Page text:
This setup has an infrastructure advantage because a blockchain validates transactions through decentralisation, using other blocks already in the chain. It means process rules are embedded in a chain from existing blocks and are then used to validate new blocks, resulting in a guaranteed uniformed process run, as the blockchain would only validate the transactions in accordance with the blocks already there.

The blockchain allows for easy performance monitoring, as each block is recorded with management information as well as process information and this is all in one place, it is easy for an analyst to calculate run times, business actor performance on individual or multiple transactions and process efficiencies.

Once an improvement is identified, the process is updated and released onto the blockchain, then becoming the single-source-of-truth for transaction validation, therefore only allowing the most up-to-date process to be followed by business actors. In this sense, the blockchain is both the governing authority as well as storage for processes.


The problem with this is that it is still reliant on humans picking up on the fact that a process is not performing, so whilst we have an enforceable process level to six sigma, we do not have the benefit of removing the human error or time lag associated with a drop in process performance.

This can be resolved using a feature of a blockchain called a smart contract. Smart contracts are automated digital contracts which trigger when the terms and conditions of that contract are met. There is an equivalent document in the business world, which sets out an agreement between two parties to perform in a particular way or to a particular standard under particular terms – a Service Level Agreement (SLA).

The smart contract is the Web 3.0 equivalent to the SLA. However, a smart contract offers much more than just an agreement, it self-executes which means as soon as the terms are met, action is taken with virtually no time lag.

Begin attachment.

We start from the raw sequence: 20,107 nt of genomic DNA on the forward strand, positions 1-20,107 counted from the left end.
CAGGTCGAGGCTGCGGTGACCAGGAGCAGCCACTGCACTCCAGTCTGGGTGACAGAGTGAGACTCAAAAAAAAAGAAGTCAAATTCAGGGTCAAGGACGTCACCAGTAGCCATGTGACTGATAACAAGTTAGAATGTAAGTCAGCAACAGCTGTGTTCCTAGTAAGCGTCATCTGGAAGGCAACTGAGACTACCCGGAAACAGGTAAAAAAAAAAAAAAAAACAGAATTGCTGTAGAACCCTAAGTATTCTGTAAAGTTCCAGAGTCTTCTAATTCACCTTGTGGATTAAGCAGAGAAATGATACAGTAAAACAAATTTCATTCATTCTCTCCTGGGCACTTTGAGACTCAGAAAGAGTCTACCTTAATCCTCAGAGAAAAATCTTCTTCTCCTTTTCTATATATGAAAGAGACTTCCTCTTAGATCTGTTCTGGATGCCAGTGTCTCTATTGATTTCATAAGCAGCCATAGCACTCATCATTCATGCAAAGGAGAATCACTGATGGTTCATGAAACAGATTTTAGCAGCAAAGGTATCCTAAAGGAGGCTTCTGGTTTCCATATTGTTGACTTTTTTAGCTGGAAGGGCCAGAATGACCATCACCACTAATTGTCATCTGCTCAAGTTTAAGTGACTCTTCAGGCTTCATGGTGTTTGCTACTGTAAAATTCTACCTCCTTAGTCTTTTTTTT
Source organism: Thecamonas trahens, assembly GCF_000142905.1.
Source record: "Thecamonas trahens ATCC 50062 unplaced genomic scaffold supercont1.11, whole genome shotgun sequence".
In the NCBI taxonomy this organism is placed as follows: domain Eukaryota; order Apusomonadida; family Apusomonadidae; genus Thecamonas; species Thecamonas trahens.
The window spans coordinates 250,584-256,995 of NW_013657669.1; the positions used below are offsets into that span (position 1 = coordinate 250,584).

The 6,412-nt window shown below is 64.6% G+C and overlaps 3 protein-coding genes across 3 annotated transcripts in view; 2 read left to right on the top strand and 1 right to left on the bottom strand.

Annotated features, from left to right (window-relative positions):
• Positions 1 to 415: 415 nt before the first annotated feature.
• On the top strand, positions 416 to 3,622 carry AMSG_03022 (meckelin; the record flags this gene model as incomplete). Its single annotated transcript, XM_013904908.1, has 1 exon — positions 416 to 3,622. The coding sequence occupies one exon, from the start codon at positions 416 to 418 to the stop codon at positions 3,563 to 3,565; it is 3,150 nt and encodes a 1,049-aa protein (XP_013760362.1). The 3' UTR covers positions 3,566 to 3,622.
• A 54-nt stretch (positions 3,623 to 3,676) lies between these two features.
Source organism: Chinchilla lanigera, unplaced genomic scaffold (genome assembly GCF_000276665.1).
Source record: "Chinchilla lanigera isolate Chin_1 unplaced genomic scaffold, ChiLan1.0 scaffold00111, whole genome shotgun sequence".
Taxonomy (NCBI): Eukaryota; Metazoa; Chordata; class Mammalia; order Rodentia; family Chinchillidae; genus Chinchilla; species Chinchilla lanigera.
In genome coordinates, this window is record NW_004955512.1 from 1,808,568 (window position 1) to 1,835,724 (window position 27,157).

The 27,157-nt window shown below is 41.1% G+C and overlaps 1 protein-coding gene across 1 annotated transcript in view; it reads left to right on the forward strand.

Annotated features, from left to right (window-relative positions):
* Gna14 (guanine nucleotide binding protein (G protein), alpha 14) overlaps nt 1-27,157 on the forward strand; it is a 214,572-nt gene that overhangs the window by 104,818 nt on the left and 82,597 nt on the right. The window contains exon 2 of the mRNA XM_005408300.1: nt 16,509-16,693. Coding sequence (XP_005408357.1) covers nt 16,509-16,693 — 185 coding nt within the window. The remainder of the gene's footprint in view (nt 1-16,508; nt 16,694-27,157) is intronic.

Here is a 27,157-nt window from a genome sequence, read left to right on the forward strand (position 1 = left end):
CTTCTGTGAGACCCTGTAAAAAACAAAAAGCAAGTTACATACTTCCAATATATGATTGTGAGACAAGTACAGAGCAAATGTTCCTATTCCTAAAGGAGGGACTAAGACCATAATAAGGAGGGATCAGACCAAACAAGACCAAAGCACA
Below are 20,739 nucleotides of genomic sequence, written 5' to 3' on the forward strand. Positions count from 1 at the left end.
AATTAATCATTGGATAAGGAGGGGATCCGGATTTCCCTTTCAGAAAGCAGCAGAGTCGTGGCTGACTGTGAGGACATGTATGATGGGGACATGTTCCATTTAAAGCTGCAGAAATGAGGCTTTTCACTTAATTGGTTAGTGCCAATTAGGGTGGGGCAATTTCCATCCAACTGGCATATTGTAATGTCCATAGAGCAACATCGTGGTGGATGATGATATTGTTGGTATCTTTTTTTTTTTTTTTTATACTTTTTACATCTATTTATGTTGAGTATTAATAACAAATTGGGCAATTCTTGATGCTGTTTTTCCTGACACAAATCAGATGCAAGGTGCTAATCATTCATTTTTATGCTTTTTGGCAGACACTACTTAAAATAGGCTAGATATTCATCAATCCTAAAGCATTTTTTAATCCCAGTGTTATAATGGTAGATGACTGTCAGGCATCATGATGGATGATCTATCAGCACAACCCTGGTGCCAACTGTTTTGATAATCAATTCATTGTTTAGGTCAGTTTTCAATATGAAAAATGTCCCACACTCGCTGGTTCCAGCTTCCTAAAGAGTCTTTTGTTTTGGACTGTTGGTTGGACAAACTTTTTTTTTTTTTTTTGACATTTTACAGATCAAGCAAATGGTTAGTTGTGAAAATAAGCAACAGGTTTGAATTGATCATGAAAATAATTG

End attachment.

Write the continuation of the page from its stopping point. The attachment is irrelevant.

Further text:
The smart contract is created using an if/when then statement. An example smart contract can be if a customer makes an enquiry and no one contacts the customer in 3 working days, then an escalation notice is sent to the assigned persons manager. As this is automated, as soon as the condition is met, the contract is acted upon – meaning management do not have to spend time reviewing whether the conditions within SLAs, making both service and personal performance management easier.

There are, however, some issues with blockchains which need further consideration to overcome: a large number of transactions can cause lag on the chain, due to the required effort to process them all, meaning slower transaction times. It may mean that this model is best suited to small startups/businesses. Blockchain technology is still new, and therefore is not thoroughly regulated yet, meaning it can be difficult to fit in with current governance structures. This can be tackled by robust risk management and future legislation or policies, meaning this model may be suited to an innovator type business.


In summary, Web 3.0 Blockchains can offer improvements to the operation, governance and management of processes. By leveraging features of blockchains, it’s possible to move from a static process catalogue to a dynamic, automatic and smart infrastructure which reacts quicker to changes in business environments, freeing up staff to find other efficiencies or grow the business in other ways. While there are concerns and issues around things like scalability and regulations, it is clear that Web 3.0 technologies can offer new and exciting opportunities.